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We are looking for occasional tutors to join our Youth Cymru Team.
If your interested please contact
Challenge Wales | Wales’ Tall Ship has received funding to recruit a part time Youth Development Officer and I wondered if you are able to share this. This is part of the growth of Challenge Wales over the next 3 years and is a shore-based role.
All details are in the English and Cymraeg role descriptions attached. Closing date is 8th August 2016.
Click HERE for more information
Campaigners have launched six ‘youth pledges’ they want political parties in Wales to back, ahead of the Welsh Assembly election in just four weeks.
‘Youth Promise: Getting Young People Involved in Democracy’ is Electoral Reform Society Cymru’s call to action for Welsh political parties in the run-up to May 5th.
ERS Cymru are calling for parties to get behind a six key changes AMs can make over the next five years.
The calls are being supported by a range of youth organisations including Youth Cymru and NUS Wales, the two main youth organisations in Wales, as well as Llais Ifanc, Youth Cymru’s Young Leadership Panel, and major UK-wide groups British Youth Council and Bite The Ballot.
The six ‘manifesto asks’ are for parties to commit to:
- An independent National Youth Assembly for Wales
- Extending the vote to 16 and 17 year olds for local and Assembly elections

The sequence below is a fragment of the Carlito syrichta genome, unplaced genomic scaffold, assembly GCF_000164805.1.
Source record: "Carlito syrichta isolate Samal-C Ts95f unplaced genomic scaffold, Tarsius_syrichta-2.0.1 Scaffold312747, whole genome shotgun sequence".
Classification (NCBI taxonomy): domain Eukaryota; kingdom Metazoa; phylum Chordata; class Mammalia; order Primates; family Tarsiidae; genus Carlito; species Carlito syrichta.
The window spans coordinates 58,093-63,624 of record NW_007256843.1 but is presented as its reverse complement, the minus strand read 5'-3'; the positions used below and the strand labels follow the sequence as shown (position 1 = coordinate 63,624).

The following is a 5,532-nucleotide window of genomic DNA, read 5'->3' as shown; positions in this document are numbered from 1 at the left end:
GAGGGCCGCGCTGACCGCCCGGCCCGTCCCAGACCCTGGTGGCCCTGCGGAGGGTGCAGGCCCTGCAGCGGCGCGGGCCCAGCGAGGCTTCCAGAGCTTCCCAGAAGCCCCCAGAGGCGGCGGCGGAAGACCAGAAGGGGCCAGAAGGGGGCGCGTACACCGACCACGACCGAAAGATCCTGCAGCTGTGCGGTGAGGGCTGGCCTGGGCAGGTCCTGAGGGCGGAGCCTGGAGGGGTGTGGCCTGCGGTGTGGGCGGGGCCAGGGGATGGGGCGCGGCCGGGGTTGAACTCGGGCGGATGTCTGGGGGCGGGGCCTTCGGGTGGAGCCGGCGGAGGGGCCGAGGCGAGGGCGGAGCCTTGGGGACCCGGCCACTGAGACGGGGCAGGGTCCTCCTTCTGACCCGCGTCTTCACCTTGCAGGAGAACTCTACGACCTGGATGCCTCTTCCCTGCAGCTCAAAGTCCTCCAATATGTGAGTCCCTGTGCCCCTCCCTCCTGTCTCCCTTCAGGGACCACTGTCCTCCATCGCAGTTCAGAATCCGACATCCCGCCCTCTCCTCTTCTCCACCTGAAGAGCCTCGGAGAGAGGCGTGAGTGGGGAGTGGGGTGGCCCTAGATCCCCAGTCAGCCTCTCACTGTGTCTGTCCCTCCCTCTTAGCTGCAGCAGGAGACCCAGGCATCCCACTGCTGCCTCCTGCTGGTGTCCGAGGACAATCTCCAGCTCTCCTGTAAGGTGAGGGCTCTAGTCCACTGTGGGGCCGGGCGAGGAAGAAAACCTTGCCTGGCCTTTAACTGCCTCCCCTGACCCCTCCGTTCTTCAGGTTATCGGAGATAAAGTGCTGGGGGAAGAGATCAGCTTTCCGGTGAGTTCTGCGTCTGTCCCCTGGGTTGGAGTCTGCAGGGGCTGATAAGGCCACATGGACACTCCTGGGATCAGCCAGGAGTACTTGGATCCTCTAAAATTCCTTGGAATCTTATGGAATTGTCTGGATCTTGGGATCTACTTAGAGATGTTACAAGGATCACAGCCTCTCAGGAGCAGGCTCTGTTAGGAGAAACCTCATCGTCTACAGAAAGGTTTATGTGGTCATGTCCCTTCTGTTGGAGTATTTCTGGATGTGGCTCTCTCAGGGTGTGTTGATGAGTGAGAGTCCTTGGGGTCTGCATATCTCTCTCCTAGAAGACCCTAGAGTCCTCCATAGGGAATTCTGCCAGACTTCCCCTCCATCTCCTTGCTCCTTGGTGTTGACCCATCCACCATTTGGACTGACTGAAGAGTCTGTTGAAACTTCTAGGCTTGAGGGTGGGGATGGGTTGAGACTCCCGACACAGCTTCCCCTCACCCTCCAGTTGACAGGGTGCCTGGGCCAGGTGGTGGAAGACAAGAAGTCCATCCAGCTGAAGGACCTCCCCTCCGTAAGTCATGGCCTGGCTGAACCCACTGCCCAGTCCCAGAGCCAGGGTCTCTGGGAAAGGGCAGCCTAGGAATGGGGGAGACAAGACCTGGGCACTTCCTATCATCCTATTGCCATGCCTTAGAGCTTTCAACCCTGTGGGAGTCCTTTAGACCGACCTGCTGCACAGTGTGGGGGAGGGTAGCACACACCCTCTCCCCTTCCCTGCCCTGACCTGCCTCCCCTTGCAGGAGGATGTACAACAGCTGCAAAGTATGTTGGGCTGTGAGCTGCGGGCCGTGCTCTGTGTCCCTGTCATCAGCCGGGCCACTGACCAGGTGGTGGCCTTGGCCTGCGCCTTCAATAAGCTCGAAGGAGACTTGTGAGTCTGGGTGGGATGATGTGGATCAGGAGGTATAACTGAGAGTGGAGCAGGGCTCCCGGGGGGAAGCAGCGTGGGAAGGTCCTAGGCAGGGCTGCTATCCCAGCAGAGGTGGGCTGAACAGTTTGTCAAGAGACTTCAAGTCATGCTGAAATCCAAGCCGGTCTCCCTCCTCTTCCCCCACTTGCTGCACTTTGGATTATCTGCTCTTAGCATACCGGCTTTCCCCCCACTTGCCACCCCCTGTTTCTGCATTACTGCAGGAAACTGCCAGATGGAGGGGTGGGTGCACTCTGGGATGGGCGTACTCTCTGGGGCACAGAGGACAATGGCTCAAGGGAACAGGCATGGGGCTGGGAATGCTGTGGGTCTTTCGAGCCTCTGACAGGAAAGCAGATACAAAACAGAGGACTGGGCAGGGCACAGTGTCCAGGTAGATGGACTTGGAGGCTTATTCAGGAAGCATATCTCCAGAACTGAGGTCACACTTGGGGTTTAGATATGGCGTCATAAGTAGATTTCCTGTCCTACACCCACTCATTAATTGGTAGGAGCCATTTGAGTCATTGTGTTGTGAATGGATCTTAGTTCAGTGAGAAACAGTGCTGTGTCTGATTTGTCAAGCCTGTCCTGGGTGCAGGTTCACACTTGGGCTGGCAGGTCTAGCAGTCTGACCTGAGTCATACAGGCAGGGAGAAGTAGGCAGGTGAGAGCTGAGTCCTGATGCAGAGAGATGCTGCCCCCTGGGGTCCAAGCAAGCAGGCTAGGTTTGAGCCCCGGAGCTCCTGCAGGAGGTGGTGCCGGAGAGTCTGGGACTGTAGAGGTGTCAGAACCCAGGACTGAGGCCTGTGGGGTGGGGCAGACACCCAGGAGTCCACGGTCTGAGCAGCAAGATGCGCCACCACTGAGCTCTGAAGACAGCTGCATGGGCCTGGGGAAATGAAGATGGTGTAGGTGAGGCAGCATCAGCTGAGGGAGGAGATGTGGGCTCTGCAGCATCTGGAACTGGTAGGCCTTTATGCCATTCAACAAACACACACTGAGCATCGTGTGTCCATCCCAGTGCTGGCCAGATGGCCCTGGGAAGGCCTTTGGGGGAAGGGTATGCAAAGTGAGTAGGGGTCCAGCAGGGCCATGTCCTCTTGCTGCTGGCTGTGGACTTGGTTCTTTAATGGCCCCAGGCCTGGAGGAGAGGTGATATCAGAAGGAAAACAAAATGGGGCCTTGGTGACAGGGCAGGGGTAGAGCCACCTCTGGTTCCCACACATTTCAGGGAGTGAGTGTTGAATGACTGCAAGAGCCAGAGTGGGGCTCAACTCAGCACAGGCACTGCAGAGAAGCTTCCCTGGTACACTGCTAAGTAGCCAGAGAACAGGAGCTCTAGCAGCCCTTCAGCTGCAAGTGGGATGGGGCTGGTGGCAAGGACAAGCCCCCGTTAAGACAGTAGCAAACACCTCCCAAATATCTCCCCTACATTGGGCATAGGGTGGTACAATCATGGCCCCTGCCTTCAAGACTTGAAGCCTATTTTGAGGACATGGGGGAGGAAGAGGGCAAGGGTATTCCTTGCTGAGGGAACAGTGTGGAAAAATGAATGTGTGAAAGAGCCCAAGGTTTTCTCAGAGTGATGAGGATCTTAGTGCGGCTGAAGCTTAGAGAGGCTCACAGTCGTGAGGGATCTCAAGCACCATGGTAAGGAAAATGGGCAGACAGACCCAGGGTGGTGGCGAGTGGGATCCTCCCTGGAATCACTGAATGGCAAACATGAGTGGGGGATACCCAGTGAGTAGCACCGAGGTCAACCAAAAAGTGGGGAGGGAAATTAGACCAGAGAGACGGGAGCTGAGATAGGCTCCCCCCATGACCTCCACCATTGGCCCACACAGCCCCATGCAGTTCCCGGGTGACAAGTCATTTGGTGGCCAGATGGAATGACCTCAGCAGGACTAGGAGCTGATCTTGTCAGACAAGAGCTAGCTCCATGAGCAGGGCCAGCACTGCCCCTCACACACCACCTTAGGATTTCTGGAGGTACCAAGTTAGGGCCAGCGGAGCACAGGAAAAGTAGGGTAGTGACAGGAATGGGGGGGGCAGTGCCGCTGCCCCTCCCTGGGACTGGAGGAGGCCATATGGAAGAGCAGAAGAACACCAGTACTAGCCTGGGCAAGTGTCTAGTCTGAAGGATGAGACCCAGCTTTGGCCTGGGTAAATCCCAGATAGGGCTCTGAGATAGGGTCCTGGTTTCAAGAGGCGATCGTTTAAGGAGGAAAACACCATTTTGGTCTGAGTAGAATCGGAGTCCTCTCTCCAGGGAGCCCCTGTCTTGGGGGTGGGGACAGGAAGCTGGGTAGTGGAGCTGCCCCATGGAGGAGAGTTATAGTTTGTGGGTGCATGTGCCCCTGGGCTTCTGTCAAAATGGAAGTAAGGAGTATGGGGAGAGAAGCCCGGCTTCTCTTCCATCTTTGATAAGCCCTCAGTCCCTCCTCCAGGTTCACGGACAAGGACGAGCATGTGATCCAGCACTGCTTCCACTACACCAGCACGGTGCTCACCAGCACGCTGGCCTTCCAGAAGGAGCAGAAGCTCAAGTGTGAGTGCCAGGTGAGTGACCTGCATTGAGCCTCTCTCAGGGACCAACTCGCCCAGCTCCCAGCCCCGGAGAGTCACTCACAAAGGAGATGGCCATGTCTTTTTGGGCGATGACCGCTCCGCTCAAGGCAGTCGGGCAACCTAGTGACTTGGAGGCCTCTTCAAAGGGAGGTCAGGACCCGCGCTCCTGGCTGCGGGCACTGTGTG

- The creation of statutory Youth Mayors and Youth Councils for every local authority in Wales
- Placing the roles and responsibilities of school councils on a statutory footing
- Requiring local authorities and educational bodies to work together on voter registration drives
- Implementing the Donaldson Review’s recommendations for better Citizenship Education
ERS Cymru will be writing to the six main party leaders this week to ask them to back the recommendations.
Steve Brooks, Director of ERS Cymru, said:
“Wales is at risk of a turnout time-bomb if young people continue to be turned away from formal politics. Just 43% of 18-24 year olds voted in the last Westminster election: the gap between engagement in politics between young people and old people is growing, and will only get worse if urgent action isn’t taken.
“These six policies, if implemented, could make a huge difference to youth engagement in politics here in Wales. There is so much that needs to be done, but these would be an incredible start early on in the next Assembly, sending a strong message to young people that their voices matter and will be heard.
“Wales has long needed a proper Youth Assembly like the other nations of the UK, and the creation of youth mayors would go a long way to improving the visibility of young people in politics here.
“The Assembly will soon have the power to give 16 and 17 year olds the vote – something Scotland did last year after the incredible levels of engagement of young people the Scottish referendum. Alongside decent citizenship education, votes at 16 would be a massive boost to young people’s power over their own lives and futures.
“Strengthening school councils would go a long way to giving students across the country experience of how politics works at a really local level. And there needs to be an enormous cross-organisational effort to get young people on the electoral register here in Wales – so many will be left voiceless if urgent action isn’t taken. Finally, parties need to fully commit to implementing the recent Donaldson review recommendations to give young people in Wales the citizenship education they deserve.